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Ecuador: Government And Indigenous Movements Very Far From Dialogue

Above Photo: Two trucks loaded with Indigenous protesters from the countryside arriving in Quito. Diario Dia.

After 10 days of protests, Indigenous Ecuadorians are asking for a dialogue with the Lasso administration.

But the two parties seem far from the negotiation table.

On the 10th day of the national strike in Ecuador, the president of the Confederation of Indigenous Nationalities of Ecuador (CONAIE), Leonidas Iza, presented four conditions to the government of Guillermo Lasso before entering negotiations. The most significant condition was the end of police repression and cancellation of the nationwide state of exception.

The indigenous leader also requested assurances that the government would not impose new decrees during the national strike, an end to attacks on demonstrators, respect for the humanitarian protection zones.

Government response to requests In response, Ecuador’s Minister of the Interior, Patricio Carrillo, said that the government would not give in to the requests made by the Indigenous movements as conditions to end the national strike, which began on June 13. In addition, Carrillo announced the administration’s decision to implement a night curfew in an attempt to reduce demonstrations.

Faced with the official refusal to accept the conditions proposed by CONAIE, protests spiraled out of control in the city of Puyo, and there were clashes and violence.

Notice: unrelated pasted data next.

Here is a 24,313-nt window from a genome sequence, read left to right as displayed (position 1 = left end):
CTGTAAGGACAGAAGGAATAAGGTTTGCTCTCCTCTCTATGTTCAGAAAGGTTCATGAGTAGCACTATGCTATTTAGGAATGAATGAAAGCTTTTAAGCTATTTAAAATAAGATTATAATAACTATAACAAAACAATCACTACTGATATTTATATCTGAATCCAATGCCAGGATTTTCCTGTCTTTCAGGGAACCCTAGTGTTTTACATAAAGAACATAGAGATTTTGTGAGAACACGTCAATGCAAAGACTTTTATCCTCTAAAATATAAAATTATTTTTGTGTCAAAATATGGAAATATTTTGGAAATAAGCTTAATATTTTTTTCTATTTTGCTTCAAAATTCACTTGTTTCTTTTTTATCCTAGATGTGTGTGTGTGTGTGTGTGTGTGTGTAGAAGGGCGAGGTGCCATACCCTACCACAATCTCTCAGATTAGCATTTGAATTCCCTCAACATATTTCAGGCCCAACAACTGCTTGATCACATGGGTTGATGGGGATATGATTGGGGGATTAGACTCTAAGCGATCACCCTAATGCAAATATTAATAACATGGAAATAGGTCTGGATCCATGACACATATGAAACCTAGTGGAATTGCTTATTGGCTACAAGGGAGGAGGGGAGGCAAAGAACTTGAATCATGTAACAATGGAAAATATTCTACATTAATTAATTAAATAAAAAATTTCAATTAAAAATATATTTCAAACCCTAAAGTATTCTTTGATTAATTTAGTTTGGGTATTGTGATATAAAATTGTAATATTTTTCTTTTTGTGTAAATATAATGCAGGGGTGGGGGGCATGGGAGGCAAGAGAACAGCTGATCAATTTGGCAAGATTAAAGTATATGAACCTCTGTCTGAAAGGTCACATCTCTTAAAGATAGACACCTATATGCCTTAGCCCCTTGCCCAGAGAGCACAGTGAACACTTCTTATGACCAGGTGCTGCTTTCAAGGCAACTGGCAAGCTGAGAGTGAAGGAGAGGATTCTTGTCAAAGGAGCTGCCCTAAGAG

According to reports by the authorities, citizens entered a transportation ticket office and burned the facilities. In addition, several windows were destroyed by objects thrown from outside the building.

Why are they protesting?

The Indigenous mobilization called for by CONAIE, which is now demanding Lasso’s resignation, subsequently spread to other sectors including teachers and taxi drivers. The indefinite mobilization originated as a protest against the neoliberal policies of Guillermo Lasso’s administration, which has yielded no results other than increased poverty and inequality within Ecuador.

After almost a year in power, the right-wing president’s disapproval figure stands at 71.2%, according to a poll conducted at the end of May.  Meanwhile, human rights organizations have reported three deaths so far, more than 90 injured protesters, and more than 90 demonstrators imprisoned, in a context of increased militarization across the country.

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